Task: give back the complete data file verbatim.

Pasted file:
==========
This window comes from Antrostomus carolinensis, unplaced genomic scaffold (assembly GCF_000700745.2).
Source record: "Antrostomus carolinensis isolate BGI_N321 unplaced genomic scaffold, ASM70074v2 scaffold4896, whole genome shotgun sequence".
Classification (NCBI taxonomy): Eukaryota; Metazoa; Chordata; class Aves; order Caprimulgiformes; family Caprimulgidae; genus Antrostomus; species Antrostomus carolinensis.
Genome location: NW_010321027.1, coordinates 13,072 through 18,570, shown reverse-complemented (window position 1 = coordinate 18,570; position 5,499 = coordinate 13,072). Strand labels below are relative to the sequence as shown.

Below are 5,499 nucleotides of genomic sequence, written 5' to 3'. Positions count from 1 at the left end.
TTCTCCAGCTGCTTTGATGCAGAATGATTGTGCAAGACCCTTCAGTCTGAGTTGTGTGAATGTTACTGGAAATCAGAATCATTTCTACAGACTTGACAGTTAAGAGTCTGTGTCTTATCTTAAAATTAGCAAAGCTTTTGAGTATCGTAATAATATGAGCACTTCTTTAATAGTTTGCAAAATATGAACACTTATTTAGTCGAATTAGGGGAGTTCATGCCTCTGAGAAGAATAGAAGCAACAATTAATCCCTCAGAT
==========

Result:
This window comes from Antrostomus carolinensis, unplaced genomic scaffold (assembly GCF_000700745.2).
Source record: "Antrostomus carolinensis isolate BGI_N321 unplaced genomic scaffold, ASM70074v2 scaffold4896, whole genome shotgun sequence".
Classification (NCBI taxonomy): Eukaryota; Metazoa; Chordata; class Aves; order Caprimulgiformes; family Caprimulgidae; genus Antrostomus; species Antrostomus carolinensis.
Genome location: NW_010321027.1, coordinates 13,072 through 18,570, shown reverse-complemented (window position 1 = coordinate 18,570; position 5,499 = coordinate 13,072). Strand labels below are relative to the sequence as shown.

Below are 5,499 nucleotides of genomic sequence, written 5' to 3'. Positions count from 1 at the left end.
TTCTCCAGCTGCTTTGATGCAGAATGATTGTGCAAGACCCTTCAGTCTGAGTTGTGTGAATGTTACTGGAAATCAGAATCATTTCTACAGACTTGACAGTTAAGAGTCTGTGTCTTATCTTAAAATTAGCAAAGCTTTTGAGTATCGTAATAATATGAGCACTTCTTTAATAGTTTGCAAAATATGAACACTTATTTAGTCGAATTAGGGGAGTTCATGCCTCTGAGAAGAATAGAAGCAACAATTAATCCCTCAGAT